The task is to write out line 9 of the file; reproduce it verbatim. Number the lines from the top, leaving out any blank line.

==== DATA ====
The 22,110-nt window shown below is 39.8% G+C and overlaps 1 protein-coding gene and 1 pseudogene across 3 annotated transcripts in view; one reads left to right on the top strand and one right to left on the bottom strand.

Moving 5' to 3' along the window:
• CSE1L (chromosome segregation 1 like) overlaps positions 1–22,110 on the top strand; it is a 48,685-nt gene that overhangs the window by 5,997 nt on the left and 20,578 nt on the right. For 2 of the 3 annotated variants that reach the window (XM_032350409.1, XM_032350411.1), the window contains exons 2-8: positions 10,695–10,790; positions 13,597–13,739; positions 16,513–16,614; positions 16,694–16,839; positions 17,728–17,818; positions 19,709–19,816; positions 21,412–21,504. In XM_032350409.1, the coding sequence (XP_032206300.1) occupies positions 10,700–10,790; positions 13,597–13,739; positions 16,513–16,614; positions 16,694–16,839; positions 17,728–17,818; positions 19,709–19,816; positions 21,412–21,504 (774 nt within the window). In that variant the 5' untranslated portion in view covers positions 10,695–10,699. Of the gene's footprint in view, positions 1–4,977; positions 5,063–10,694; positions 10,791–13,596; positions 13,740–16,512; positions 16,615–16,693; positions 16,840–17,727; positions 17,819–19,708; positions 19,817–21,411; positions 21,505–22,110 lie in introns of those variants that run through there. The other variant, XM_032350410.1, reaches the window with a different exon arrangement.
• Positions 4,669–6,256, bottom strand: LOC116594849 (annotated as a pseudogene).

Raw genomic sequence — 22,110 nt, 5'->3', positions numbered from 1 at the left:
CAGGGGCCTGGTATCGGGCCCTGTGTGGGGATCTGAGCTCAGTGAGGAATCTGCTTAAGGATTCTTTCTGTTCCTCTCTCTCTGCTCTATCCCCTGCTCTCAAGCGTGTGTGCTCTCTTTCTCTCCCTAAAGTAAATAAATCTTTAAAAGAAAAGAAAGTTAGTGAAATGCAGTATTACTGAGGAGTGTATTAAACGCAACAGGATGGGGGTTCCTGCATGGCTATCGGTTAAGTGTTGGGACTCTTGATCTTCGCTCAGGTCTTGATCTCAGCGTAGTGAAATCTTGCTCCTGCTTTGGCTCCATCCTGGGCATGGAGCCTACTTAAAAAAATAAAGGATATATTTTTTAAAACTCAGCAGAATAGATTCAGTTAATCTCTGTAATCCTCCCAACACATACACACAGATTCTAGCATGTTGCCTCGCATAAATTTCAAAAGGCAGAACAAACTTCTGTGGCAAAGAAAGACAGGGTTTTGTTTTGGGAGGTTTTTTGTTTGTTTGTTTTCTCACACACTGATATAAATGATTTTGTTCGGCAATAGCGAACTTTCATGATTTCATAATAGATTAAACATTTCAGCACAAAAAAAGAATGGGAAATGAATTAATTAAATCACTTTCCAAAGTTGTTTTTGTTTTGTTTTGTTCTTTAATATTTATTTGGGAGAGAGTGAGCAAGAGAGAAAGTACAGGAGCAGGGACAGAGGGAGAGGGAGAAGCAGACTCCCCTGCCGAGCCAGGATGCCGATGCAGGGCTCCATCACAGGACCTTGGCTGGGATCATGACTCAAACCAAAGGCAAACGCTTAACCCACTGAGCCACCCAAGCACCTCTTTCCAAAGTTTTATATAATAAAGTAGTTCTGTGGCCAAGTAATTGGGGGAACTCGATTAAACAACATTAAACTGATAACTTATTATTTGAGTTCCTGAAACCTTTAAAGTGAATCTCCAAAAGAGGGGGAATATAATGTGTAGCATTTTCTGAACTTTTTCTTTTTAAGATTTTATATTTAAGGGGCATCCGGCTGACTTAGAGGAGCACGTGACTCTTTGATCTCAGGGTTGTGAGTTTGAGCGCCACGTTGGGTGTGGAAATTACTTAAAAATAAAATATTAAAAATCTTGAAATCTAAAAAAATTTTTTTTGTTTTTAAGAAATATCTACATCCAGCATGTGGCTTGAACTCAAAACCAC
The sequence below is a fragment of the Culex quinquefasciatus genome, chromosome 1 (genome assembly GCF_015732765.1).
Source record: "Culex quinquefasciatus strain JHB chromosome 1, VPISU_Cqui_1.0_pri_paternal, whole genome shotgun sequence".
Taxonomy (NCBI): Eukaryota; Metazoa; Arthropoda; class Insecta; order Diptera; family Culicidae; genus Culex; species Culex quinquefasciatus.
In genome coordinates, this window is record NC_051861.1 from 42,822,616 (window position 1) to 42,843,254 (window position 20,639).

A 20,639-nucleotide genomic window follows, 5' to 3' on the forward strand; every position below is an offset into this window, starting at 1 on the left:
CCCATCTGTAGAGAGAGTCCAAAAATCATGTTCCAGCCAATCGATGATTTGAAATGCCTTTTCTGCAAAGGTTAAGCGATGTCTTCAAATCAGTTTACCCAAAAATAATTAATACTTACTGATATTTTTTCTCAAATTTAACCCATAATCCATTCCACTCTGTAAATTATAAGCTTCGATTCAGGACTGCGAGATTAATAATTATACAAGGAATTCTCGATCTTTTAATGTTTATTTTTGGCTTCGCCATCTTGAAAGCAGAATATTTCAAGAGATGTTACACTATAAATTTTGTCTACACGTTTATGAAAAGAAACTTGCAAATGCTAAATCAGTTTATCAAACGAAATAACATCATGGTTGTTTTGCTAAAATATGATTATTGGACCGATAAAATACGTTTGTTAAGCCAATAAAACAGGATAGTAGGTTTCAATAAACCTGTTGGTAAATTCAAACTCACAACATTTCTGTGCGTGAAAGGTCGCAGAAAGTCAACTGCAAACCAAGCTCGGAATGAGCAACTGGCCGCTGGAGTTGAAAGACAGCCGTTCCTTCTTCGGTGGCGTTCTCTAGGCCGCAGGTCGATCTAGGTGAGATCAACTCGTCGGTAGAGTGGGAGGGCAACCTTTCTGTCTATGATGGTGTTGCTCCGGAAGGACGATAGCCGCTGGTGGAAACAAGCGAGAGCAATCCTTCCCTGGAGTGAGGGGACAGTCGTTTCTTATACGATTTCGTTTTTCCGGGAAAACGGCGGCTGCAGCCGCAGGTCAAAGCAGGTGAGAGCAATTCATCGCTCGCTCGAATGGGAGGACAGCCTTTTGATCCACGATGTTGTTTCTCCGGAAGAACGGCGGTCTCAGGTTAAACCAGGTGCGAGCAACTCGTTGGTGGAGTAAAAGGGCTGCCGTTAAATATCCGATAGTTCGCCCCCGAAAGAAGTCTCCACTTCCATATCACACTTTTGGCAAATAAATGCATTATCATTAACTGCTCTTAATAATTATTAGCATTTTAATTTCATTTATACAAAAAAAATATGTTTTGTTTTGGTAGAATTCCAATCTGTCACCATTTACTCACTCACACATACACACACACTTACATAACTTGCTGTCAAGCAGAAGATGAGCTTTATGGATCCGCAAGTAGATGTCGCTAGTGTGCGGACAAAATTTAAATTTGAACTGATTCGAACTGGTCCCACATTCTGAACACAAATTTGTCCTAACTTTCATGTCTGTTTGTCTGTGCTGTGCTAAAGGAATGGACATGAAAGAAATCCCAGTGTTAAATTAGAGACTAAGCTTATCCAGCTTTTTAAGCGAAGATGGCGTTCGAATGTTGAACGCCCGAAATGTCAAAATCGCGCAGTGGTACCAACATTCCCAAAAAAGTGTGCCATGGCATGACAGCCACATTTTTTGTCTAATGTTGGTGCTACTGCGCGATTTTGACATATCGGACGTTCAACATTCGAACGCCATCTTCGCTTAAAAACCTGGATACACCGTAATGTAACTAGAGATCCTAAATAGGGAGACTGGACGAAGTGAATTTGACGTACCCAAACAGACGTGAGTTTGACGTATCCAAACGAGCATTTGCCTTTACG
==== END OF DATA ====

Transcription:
Taxonomy (NCBI): Eukaryota; Metazoa; Arthropoda; class Insecta; order Diptera; family Culicidae; genus Culex; species Culex quinquefasciatus.